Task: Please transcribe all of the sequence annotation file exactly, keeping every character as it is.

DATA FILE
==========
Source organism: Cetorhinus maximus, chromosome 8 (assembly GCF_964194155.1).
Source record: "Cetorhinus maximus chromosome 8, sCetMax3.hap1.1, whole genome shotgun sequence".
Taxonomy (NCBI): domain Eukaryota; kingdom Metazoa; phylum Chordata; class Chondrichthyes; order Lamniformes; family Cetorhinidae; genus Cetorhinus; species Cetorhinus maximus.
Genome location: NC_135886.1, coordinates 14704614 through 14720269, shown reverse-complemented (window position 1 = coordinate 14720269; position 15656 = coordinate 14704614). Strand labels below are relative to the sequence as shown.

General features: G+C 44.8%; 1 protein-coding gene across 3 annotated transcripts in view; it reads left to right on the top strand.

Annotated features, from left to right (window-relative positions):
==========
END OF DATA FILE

Source organism: Cetorhinus maximus, chromosome 8 (assembly GCF_964194155.1).
Source record: "Cetorhinus maximus chromosome 8, sCetMax3.hap1.1, whole genome shotgun sequence".
Taxonomy (NCBI): domain Eukaryota; kingdom Metazoa; phylum Chordata; class Chondrichthyes; order Lamniformes; family Cetorhinidae; genus Cetorhinus; species Cetorhinus maximus.
Genome location: NC_135886.1, coordinates 14704614 through 14720269, shown reverse-complemented (window position 1 = coordinate 14720269; position 15656 = coordinate 14704614). Strand labels below are relative to the sequence as shown.

General features: G+C 44.8%; 1 protein-coding gene across 3 annotated transcripts in view; it reads left to right on the top strand.

Annotated features, from left to right (window-relative positions):